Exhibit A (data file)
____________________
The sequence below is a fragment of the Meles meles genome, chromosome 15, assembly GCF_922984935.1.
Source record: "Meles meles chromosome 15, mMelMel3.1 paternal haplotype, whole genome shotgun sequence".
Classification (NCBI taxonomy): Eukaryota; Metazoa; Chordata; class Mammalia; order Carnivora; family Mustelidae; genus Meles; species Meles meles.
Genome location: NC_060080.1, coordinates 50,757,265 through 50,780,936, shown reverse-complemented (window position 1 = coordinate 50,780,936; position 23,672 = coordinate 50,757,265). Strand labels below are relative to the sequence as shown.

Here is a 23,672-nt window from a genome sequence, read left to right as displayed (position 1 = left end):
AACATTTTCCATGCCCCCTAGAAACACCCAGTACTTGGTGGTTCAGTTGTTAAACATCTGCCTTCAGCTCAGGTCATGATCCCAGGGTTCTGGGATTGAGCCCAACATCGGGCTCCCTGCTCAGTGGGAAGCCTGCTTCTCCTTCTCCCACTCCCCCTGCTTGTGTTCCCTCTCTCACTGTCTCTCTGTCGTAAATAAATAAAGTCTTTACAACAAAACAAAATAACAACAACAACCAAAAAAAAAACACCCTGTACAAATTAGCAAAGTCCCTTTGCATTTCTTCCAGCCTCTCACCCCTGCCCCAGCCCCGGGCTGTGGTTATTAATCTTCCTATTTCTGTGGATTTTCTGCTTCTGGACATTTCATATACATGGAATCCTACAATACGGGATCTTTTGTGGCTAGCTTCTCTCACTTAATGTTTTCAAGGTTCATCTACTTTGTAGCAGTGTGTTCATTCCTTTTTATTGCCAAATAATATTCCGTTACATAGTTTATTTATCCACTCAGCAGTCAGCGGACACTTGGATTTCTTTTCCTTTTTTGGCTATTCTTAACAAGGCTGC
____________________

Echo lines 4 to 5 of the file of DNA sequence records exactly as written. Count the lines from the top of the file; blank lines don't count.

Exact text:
Genome location: NC_060080.1, coordinates 50,757,265 through 50,780,936, shown reverse-complemented (window position 1 = coordinate 50,780,936; position 23,672 = coordinate 50,757,265). Strand labels below are relative to the sequence as shown.

Here is a 23,672-nt window from a genome sequence, read left to right as displayed (position 1 = left end):